June 29, 2016


JVS graduates make the big time in Manhattan

Russell Ashton, left, and Scott Schneider are chefs in Manhattan. COURTESY LORAIN COUNTY JVS

Russell Ashton, left, and Scott Schneider are chefs in Manhattan. COURTESY LORAIN COUNTY JVS

A good meal can weave its own spell, satisfying stomach and soul.

It also can catapult your dreams from small-town Ohio to the streets of Manhattan, as two area graduates know well.

Scott Schneider and Russell Ashton, who honed their cooking skills at Lorain County Joint Vocational School Culinary Academy, are now sous chefs at Ai Fiori, one of the top-rated restaurants in New York City.

“If Scott and I hadn’t gone to JVS and had chefs Timothy Michitsch and Kristian Smith on us, we wouldn’t be the people we are today,” Ashton said. “Michitsch saw what we could do and how much we wanted it. There’s not much we can do to say thank you for all he’s done for us.”

Ai Fiori, which features cuisine from the Italian and French rivieras, has received numerous accolades since opening in 2010. Its laurels include being named best new restaurant in the city in 2012 by Zagat. Co-owner and chef Michael White has been nominated four times as the best chef in the city by the James Beard Foundation. The Michelin Guide awarded it a coveted star in 2011 and 2012, and it received a three-star review in the New York Times.

The men are known as Team BrOhio on the job for their easy work relationship and skills, learned during their years at JVS, working together — or often against each other — in numerous out-of-state competitions.

Schneider, a Vermilion native who graduated in 2006, said both went on to study at The Culinary Institute of America in Hyde Park, N.Y., and then to numerous restaurants before ending up exactly where they wanted to be: The City.

Schneider, 28, worked with well-known New York chefs Ed Brown, Carmen Quagliata and Yuhi Fuginaga before starting at Ai Fiori in 2011 and recommended the hiring of Ashton.

Amherst native and 2007 graduate Ashton, 24, was working in Westchester County, about an hour north, but dreamed of being in Manhattan. Once he got the job at Ai Fiori -— both were hired on the spot after preparing a meal from scratch in 30 minutes — Ashton camped out on Schneider’s floor until he got settled.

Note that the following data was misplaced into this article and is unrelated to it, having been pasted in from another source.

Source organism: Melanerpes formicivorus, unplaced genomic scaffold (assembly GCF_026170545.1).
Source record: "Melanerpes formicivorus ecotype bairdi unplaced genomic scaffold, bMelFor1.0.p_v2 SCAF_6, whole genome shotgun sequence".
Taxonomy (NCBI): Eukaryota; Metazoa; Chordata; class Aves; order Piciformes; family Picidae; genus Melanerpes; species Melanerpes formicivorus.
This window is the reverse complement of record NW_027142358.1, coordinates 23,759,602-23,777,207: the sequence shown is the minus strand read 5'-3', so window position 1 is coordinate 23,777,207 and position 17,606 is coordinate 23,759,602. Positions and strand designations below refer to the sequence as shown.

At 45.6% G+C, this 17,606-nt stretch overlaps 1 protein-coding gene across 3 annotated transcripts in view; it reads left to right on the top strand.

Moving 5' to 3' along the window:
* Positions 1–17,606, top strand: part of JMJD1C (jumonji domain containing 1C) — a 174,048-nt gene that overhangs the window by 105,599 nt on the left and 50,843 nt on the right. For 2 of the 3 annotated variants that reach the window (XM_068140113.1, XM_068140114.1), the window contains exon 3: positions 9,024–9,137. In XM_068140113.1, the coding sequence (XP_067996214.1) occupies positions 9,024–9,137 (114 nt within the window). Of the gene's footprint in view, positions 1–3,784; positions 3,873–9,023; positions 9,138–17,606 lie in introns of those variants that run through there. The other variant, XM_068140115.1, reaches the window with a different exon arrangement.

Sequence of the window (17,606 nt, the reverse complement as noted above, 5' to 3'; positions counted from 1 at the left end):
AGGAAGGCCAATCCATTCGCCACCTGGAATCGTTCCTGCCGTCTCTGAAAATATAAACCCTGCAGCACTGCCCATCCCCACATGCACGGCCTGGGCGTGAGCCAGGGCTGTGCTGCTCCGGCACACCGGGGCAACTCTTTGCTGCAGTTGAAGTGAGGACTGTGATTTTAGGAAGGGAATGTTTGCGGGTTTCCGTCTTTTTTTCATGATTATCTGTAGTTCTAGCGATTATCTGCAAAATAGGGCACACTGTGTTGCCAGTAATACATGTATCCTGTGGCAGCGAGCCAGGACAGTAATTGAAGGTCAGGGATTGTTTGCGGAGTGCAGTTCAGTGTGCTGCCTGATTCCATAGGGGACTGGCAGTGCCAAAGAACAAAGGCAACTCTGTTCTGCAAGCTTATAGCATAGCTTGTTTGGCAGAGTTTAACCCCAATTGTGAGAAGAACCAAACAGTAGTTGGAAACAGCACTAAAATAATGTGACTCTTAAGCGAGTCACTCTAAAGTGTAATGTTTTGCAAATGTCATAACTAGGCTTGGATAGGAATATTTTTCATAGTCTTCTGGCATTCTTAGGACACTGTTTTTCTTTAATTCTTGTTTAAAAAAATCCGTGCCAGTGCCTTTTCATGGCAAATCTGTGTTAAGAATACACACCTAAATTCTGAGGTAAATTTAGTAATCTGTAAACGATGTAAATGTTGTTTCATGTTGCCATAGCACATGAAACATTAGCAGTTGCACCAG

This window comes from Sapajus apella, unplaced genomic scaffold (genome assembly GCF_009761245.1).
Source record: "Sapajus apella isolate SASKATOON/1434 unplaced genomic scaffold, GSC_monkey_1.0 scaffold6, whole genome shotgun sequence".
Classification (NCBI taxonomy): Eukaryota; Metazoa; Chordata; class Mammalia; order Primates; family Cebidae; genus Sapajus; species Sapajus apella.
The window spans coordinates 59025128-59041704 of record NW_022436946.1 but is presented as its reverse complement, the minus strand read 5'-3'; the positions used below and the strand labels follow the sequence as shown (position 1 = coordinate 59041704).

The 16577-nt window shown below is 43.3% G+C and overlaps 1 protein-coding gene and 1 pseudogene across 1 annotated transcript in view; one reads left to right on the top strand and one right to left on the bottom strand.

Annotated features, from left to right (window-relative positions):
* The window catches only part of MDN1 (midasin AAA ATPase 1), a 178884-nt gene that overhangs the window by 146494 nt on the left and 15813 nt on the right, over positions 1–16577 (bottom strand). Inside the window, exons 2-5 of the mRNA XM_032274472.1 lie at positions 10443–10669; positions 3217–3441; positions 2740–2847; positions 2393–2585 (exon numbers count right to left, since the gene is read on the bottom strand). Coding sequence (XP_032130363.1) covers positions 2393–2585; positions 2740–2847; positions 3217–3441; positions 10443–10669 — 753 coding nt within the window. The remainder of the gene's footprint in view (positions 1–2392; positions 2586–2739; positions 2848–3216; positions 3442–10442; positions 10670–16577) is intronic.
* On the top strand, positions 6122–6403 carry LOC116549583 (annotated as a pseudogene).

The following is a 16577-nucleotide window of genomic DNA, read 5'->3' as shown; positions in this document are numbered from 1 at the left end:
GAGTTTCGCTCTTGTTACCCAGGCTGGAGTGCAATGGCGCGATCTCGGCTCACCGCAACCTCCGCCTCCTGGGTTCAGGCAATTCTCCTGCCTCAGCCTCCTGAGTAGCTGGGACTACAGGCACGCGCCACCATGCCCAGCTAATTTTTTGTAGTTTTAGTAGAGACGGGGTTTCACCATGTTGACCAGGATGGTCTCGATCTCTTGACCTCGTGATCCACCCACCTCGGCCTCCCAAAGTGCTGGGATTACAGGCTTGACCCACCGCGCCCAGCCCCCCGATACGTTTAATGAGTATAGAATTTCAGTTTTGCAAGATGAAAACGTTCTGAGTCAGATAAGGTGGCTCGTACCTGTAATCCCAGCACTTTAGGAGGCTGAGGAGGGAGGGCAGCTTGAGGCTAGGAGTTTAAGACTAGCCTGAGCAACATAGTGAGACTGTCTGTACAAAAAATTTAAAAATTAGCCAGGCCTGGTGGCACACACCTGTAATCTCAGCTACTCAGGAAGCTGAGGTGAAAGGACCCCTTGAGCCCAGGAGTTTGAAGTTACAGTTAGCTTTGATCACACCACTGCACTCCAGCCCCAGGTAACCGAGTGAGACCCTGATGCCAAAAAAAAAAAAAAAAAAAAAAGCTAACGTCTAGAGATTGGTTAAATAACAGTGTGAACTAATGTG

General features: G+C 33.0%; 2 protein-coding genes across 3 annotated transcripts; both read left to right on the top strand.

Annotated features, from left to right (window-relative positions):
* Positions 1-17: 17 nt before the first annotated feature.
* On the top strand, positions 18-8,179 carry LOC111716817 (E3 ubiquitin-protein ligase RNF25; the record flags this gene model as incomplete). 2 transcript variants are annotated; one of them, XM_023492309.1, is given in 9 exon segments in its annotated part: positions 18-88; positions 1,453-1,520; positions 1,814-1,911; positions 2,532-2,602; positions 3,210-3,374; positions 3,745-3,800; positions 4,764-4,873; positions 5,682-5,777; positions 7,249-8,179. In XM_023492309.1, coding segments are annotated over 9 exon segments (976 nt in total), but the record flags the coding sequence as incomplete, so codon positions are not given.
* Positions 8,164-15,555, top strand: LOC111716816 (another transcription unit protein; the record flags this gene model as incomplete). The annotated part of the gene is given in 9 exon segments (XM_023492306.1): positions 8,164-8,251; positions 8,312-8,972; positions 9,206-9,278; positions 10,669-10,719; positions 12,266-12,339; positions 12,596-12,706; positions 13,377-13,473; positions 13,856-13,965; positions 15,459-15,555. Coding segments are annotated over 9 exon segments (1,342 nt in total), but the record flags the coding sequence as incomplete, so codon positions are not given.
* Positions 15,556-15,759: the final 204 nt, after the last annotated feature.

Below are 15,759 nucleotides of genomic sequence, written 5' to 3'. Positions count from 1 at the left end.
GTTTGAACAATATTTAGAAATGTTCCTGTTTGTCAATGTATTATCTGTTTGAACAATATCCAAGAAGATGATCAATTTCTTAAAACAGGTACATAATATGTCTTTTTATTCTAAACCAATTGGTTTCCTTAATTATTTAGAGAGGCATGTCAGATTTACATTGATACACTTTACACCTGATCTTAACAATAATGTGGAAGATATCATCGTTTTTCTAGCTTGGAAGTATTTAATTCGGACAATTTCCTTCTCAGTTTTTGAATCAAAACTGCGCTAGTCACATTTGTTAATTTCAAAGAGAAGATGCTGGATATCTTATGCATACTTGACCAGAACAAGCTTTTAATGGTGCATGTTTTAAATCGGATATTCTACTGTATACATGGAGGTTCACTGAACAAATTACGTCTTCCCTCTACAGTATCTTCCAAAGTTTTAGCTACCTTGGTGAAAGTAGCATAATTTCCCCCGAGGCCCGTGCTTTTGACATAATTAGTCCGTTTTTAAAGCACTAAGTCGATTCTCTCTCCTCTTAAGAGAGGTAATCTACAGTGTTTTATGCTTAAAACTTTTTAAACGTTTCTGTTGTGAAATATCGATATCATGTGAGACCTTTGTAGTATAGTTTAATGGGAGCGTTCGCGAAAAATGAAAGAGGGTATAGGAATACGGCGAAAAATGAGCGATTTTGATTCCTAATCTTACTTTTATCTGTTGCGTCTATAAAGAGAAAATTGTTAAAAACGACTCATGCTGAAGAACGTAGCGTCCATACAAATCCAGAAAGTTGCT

Ashton also credits much of his professional skill to an internship at The Chef’s Garden in Milan during his stint at JVS. Star chefs from everywhere would visit there to learn from farmer Lee Jones’s practices of “farm to table” cooking. He made contacts there with chefs he would see again professionally.

Celebrities and power brokers are frequent guests at their dinner table. Ashton casually mentions Jay-Z and Beyonce dropping by, amid the flow of New York Yankees players and, recently, NFL heavy-hitters in town for the Super Bowl.

But the guests they both talk about, the ones Team BroOhio really worked to impress, were their former teachers from JVS. Michitsch visited Ai Fiori in recent weeks and visited his former students, who prepared a special menu just for him.

“It gave us a chance to show him what we’re doing now and how far we’ve come. We showed off a little bit,” Schneider said.

Schneider, who just returned from a trip to South Korea where a team from Ai Fiori prepared meals for a days-long celebration of a hotel’s 100th anniversary, said the restaurant’s co-owner, the Altamarea Group, also operates restaurants in New Jersey, New York, London and Hong Kong, with spots to be opening in Washington, D.C., and Istanbul. But in the meantime, Ashton and Schneider will continue to represent Team BrOhio.

“Our work, and how we are, speak for itself. Obviously, we’re doing something right — the two of us are working in one of the best restaurants in New York.”

Contact Rini Jeffers at 329-7155 or ctnews@chroniclet.com.